Sixteen architects under the age of 45 to watch from around the world, plus critical regionalism revisited, the Bauhaus in Britain, Laurie Baker, Louis Kahn, Álvaro Siza and much more
As the dream of globalisation burgeons and bursts, the foreigner is considered with suspicion, an outsider and alien. But with challenges and catastrophes extending far beyond the boundaries of the local, the nearby and the neighbourly, the foreign and the faraway hold many answers. The urgency of the climate crisis and imminent implosion of our economic structures bring Kenneth Frampton’s reconciliation of the global and the local and his ideas about Critical Regionalism into new sharp relief, as Véronique Patteeuw and Léa-Catherine Szacka argue. Architects such as Laurie Baker, a British-born architect who made India his home in his thirties and featured in the month’s Reputations, proved that architecture can learn from local wisdom, but as Charles Holland warns in Outrage, ‘as soon as we go near the vernacular, we kill it.’
Sometimes, distant lands can be resistant, impenetrable, impossible to gain a foothold, as many Bauhauslers including László Maholy-Nagy and Walter Gropius found when they briefly made the UK their home in the 1930s. Zanzibar Town has been visited by many foreign forces, influenced and etched by the impact of colonial segregation and European Modernist post-independence visions, yet the Swahili urban tissue endures. Distance stretches and collapses in the remittance economy, the fiscal and social transaction between ‘“here”/local and “there”/global’ as Lesley Lokko explains, and on the threshold of the embassy, a patch of one country inside another, featured as this month’s Typology.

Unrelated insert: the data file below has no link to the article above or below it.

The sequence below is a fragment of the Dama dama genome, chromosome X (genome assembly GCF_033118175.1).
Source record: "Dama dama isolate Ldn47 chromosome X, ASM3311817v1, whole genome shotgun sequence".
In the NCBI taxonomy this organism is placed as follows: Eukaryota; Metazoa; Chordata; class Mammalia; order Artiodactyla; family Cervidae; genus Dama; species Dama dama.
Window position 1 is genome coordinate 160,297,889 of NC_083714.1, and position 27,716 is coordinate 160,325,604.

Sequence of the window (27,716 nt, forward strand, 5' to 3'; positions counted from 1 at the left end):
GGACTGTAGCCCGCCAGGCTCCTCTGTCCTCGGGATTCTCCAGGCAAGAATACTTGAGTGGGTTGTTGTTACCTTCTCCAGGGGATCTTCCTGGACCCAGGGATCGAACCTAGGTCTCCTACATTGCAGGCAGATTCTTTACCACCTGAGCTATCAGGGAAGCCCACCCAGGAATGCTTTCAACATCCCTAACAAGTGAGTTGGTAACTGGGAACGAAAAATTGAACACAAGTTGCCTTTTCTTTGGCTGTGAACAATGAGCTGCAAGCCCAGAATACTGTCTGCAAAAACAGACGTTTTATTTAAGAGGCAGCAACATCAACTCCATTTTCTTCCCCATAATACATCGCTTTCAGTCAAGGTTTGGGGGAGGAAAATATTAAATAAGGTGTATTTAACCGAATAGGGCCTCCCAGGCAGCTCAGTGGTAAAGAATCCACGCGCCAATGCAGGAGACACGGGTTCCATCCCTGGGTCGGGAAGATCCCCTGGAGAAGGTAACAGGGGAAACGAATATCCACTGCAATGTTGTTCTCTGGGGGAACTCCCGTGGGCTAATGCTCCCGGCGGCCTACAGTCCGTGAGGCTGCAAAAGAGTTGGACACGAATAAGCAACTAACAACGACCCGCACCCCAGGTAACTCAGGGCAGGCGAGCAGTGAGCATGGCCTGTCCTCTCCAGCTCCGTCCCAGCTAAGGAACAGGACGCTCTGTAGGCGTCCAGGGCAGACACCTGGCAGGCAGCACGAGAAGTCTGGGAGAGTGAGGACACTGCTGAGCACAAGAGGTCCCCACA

Foreign places can be where architects fully realise their potential, allowed to manifest unfettered, such as Louis Kahn’s National Assembly Building in Dhaka and Irish architects’ experimental Tropical Modernism in West Africa, the likes of which they had no opportunity to design at home. Often sending drawings from Ireland and receiving a photograph of the finished building some years later, these architects discovered that designing from a distance required contingency. Álvaro Siza has always resisted designing ‘a Portuguese building’ abroad, and today, unable to visit first-hand sites in remote Korea and China, designs with colossal models that he can poke his head inside.
For 20 years, the AR has catapulted emerging architects on to an international stage, often the first step to gaining recognition (and commissions) overseas. This year, the 16-strong shortlist includes practices from places as wide-ranging as Ireland, Denmark and Madrid to Turkey, Colombia and Chile. The full table of contents is available here.